Central to the overall planned system is the Data Analysis and Real-World Interrogation Network (DARWIN EU), a federated network to enable access and analysis of real-world data. After the establishment of the DARWIN EU Coordination Centre and the activation of the first studies in 2022, new activities shall focus on the support to the European Health Data Space (EHDS) and the collaboration with the European Centre for Disease Prevention and Control (ECDC), HTA bodies and payers.
The joint action Towards A European Health Data Space (TEHDAS) shall facilitate the engagement with stakeholders, a critical point to ensure the quality of data. The release of a first version of a data quality framework for the EU Regulatory Network is expected in late 2022. An agreement on metadata to describe and identify RWD sets shall also be supported by the publication of a good practice guide on metadata and a public catalogue of European RWD. Release of new analytics tools and a review of the utility of eHealth data and social media data are also part of actions targeted to data discoverability.
The reinforcement of skills of all stakeholders involved in the process of RWD and RWE generation, analysis and use is also essential to guarantee the success of the new approach. EMA and HMA aim to develop agreed training curricula on biostatistics, pharmacoepidemiology and data science, including the availability of selected modules open to patients, healthcare professionals and academics. A curriculum on genomics data shall also be adopted.
The results of pilot studies on the use of RWE by EMA scientific committees will be released in next years, with a final report and a portfolio of RWE use cases to support uptake of RWE by the ERMN expected in 2025.
More in detail, a proof-of-concept pilot assessing access to individual patient data from clinical trials (raw data) in the scientific assessment of medicines is planned for Q4 2022. The final reflection paper on artificial intelligence (AI) for use in regulatory processes shall be published in Q3 2023, while 2024 should focus on a pilot on data analysis for CMC data.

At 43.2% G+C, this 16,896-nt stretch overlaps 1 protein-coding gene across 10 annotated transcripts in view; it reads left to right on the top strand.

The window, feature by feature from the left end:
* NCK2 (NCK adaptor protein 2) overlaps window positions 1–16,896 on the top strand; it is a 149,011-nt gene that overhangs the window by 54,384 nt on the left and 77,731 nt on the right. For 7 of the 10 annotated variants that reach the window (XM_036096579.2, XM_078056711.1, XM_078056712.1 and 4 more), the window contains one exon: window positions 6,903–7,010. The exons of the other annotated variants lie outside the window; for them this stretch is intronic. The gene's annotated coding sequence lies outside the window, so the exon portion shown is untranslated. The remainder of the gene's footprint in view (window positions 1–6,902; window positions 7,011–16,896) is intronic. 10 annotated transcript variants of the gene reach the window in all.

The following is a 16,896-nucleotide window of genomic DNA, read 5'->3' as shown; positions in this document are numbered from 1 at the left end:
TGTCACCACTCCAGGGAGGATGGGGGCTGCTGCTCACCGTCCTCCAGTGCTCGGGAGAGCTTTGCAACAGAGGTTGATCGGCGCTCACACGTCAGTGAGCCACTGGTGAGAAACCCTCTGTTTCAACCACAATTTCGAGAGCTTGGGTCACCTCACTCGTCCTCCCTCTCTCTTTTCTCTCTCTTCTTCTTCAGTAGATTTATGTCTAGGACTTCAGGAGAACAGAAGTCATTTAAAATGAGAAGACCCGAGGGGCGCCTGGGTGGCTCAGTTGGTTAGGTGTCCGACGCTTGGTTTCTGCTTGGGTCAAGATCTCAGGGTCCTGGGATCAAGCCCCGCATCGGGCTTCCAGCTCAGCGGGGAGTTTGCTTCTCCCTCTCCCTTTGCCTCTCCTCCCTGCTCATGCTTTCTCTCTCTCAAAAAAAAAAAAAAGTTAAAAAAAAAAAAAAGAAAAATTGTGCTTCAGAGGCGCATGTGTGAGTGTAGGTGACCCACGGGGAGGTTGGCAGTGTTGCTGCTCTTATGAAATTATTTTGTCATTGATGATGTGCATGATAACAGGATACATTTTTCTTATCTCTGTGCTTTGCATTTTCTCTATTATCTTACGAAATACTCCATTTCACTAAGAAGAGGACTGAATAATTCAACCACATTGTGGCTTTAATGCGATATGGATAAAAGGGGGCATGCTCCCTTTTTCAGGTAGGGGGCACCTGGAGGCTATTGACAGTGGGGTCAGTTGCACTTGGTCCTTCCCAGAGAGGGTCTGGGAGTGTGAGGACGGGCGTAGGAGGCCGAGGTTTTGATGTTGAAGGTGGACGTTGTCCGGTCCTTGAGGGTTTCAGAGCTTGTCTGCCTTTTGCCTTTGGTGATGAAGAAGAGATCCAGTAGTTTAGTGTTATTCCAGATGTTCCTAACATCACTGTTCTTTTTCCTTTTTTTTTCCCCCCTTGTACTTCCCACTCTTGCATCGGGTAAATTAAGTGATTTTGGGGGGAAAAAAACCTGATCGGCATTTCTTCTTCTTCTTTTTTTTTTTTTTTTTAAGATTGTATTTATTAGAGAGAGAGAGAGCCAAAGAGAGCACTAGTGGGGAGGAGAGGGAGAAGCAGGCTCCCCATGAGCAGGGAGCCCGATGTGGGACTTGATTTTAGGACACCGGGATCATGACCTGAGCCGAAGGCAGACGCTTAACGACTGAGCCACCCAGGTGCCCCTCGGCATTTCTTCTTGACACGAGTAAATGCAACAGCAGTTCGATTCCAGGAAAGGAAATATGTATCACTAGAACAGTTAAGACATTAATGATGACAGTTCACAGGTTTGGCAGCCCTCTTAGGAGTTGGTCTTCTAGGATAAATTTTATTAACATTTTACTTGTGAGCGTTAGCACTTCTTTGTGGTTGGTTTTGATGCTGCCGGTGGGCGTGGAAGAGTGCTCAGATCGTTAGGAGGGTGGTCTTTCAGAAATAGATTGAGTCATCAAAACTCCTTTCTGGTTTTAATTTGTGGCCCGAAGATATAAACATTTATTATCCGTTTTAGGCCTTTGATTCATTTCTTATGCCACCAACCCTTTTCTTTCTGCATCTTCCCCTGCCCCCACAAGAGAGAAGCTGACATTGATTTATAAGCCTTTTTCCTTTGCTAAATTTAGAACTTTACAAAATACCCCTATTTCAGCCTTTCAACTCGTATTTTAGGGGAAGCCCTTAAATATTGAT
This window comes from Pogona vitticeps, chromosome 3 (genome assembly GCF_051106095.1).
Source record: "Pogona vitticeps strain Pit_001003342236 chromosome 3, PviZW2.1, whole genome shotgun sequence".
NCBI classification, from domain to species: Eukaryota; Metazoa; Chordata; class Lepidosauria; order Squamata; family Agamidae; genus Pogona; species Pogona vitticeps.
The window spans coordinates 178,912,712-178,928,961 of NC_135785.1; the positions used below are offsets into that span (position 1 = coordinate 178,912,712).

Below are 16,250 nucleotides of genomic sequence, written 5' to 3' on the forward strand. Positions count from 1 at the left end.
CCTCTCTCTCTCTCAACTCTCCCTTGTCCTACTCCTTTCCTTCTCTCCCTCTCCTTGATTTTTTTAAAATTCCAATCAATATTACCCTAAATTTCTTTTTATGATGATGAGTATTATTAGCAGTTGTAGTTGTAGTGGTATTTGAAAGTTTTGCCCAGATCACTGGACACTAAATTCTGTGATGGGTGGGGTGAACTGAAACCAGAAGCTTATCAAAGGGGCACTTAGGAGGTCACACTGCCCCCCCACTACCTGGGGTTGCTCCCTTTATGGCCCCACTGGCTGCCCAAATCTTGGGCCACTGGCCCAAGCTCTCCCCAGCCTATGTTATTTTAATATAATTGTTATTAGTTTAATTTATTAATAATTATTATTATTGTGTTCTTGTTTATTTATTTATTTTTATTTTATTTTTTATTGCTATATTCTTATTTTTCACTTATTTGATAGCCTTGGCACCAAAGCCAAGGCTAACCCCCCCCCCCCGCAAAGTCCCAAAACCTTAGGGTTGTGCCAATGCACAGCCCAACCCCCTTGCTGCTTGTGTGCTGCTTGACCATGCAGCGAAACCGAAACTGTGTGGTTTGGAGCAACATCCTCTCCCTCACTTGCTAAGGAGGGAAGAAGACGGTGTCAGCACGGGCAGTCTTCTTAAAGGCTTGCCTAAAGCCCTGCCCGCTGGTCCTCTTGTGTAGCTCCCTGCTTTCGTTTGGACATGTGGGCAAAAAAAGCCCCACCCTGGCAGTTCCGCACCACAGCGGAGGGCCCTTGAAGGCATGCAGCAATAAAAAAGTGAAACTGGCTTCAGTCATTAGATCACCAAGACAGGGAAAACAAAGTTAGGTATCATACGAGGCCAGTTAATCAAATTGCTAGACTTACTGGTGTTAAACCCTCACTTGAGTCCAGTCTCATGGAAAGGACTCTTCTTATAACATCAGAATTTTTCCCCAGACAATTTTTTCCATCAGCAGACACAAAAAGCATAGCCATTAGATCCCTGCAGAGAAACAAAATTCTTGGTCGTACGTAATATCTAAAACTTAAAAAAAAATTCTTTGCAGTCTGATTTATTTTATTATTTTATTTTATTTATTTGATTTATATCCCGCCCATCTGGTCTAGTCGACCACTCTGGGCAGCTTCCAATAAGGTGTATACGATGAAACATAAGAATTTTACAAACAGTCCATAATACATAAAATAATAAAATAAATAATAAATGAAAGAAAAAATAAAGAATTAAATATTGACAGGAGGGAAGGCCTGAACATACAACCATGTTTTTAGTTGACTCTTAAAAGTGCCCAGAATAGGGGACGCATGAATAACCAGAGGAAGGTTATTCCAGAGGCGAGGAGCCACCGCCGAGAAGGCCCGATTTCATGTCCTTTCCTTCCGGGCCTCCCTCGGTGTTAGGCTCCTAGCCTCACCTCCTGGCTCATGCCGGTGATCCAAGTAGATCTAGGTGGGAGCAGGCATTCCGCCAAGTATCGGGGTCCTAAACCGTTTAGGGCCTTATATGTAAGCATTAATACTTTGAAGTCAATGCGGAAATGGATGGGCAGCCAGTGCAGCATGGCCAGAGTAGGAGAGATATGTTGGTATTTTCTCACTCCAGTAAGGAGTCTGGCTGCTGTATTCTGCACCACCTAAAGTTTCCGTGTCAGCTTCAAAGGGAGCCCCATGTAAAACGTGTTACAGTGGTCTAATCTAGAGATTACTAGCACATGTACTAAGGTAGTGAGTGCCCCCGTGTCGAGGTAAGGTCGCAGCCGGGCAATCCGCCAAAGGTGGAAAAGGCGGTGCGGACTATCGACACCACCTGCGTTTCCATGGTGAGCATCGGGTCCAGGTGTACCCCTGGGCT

All the above-mentioned activities shall be supported by new guidance issued by the new EMA Methodologies Working Party, while expert advice will be strengthened through the European Specialised Expert Communities (ESEC), initially focusing on AI & RWE.
The governance of the process shall benefit by a review of the mandates of the Big Date Steering Group and EU Network Data Board expected for late 2022. Target actions aimed to strengthen the framework for ethics in data analysis will also be explored. Activities at the level of the international framework of regulators shall include among others the evaluation of the clinical trial conceptual model under the ICH M11.
An annual Big Data stakeholder forum is also planned, complemented by topic specific meetings and workshops and biannual industry meetings. In the veterinary field, the workplan includes the implementation of the EU Veterinary Big Data strategy adopted in 2022. Among the main deliverable are a catalogue of veterinary data sources, finalisation of the system on antimicrobials sale and use data, and the evolution of training curricula.
EDQM introduces a consultation phase in the management of CEP documents
by Giuliana Miglierini
The new process implemented by the European Directorate for the Quality of Medicines and HealthCare (EDQM) for the elaboration of documents related to the Certification of Suitability (CEP) procedure includes a newly inserted consultation phase. This new step, which may be public or targeted to specific groups of stakeholders, aims to increase the transparency of the elaboration process and offers stakeholders the possibility to forward comments to the draft documents in order to optimise them.
Transparency and efficiency are also the main goals inspiring the overall new elaboration process, which covers the entire pathway of CEP documents, from development, through consultation, up to final adoption, publication and implementation.
A dedicated page on the EDQMs’s website will host the documents open to consultation, together with the respective instructions for the stakeholders wishing to submit comments. Announcements on new documents available for consultation will be made on EDQM Certification webpages. The CEP Steering Committee will be responsible for the elaboration process for CEP documents, in compliance with the EDQM document CEP Terms of Reference and Rules of Procedure (PA/PH/CEP (01) 1).